2018.4-8.syphilis


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Tamer F. Remember the great imitator ‘syphilis’ in oral lesions. Our Dermatol Online. 2018;9(4):397-398.

 

 
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Remember the great imitator ‘syphilis’ in oral lesions

Funda Tamer

Department of Dermatology, Ufuk University School of Medicine, Ankara, Turkey

Corresponding author: Dr. Funda Tamer, E-mail: fundatmr@yahoo.com

Submission: 20.01.2018; Acceptance: 30.03.2018

DOI: 10.7241/ourd.20184.8


ABSTRACT

Syphilis is an infectious disease characterized by various mucocutaneous and systemic findings. It can mimic many other diseases. Therefore, syphilis is known as ‘the great imitator’. It remains a public health problem especially in developing countries. Treatment of the early stages of syphilis is fast, easy and effective. However, it can result in serious complications if left untreated. Therefore, early diagnosis is crucial. Hereby, a 30-year-old Caucasian female with an oral syphilis who had previously been misdiagnosed was presented. Syphilis can be easily misdiagnosed in patients with oral mucosal lesions. It should be considered in the differential diagnosis of other intraoral diseases.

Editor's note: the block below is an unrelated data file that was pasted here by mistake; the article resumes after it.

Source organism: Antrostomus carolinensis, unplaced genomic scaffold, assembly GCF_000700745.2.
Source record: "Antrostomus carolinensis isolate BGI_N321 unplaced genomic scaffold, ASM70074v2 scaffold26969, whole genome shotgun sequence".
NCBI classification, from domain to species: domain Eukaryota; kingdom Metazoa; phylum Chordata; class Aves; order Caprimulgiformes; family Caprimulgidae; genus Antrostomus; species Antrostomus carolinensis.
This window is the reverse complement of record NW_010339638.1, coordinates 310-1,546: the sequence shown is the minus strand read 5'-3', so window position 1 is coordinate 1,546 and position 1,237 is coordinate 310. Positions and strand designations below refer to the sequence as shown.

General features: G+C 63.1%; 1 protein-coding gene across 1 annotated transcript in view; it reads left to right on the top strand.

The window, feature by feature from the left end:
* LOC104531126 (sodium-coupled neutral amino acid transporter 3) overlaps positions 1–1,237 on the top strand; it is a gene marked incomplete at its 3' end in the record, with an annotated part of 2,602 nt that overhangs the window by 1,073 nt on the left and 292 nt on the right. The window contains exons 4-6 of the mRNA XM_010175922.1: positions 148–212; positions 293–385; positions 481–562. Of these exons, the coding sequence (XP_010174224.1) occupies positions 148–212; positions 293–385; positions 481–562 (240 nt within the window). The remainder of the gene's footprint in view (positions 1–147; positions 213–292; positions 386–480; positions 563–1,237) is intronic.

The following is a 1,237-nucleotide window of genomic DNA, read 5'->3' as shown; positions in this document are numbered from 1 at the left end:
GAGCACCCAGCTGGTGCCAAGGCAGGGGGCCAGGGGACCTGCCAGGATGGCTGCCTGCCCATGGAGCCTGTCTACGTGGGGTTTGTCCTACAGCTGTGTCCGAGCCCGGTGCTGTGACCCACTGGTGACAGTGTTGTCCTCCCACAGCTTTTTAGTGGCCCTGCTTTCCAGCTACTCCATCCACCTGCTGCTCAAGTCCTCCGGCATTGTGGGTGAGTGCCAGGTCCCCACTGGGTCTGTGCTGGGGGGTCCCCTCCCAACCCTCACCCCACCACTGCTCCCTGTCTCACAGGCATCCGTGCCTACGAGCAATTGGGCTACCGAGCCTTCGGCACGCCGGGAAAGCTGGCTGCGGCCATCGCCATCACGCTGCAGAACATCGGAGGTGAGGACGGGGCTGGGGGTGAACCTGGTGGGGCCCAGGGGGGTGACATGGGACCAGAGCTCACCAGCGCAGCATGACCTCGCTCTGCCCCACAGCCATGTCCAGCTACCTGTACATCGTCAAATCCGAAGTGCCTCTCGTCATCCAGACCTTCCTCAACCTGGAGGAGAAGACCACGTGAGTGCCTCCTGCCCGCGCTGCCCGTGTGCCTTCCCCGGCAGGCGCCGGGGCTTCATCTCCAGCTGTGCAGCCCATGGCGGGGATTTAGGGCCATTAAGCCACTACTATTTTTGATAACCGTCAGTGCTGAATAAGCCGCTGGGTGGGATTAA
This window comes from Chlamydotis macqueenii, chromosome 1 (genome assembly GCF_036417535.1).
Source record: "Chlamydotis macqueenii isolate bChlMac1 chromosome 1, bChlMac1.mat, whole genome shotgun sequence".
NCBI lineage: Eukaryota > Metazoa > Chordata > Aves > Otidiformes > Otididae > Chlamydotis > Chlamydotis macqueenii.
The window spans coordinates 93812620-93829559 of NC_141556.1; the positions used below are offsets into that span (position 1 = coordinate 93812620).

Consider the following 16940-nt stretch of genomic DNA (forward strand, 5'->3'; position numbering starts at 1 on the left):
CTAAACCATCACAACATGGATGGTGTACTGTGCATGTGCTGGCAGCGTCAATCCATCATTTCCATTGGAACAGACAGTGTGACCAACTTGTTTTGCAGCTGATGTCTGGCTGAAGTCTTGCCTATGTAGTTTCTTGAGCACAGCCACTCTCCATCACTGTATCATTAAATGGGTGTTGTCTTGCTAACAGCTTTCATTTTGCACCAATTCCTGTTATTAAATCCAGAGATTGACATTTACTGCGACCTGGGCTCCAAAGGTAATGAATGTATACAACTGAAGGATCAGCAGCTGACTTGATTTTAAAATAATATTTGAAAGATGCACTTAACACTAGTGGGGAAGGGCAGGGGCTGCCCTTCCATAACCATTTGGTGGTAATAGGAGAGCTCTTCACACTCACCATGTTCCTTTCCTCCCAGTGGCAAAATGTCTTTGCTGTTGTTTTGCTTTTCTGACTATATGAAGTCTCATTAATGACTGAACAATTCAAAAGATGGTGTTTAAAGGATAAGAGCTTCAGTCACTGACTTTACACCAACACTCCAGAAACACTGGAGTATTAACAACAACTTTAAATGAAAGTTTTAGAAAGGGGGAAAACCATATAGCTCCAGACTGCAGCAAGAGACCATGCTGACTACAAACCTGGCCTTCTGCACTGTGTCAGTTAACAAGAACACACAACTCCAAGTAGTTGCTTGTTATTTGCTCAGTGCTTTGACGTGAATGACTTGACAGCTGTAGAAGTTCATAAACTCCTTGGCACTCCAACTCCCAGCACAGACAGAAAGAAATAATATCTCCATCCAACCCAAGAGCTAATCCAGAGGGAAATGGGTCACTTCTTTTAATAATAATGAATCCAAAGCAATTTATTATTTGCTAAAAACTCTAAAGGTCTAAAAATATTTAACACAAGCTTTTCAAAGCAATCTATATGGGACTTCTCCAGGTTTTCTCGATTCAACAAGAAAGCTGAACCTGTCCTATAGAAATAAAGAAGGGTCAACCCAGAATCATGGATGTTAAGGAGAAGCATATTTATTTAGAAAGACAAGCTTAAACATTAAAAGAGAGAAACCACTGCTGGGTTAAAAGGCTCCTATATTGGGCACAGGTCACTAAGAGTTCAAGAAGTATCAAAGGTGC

Key words: Mouth mucosa; Penicillin G benzathine; Syphilis


INTRODUCTION

Syphilis is a systemic disorder caused by the spirochete Treponema pallidum. Syphilis remains a serious global health problem. However, Africa and low-income and middle-income countries have a high incidence and prevalence of the disease. Syphilis usually presents with several clinical manifestations. Local inflammatory response to the spirochete has been implicated as the cause of varied presentations of syphilis. The diagnosis is usually made based on clinical findings and serological tests. Dark field microscopy, immunohistochemistry, fluorescent antibody staining and polymerase chain reaction can be used as direct diagnostic methods [1].

CASE REPORT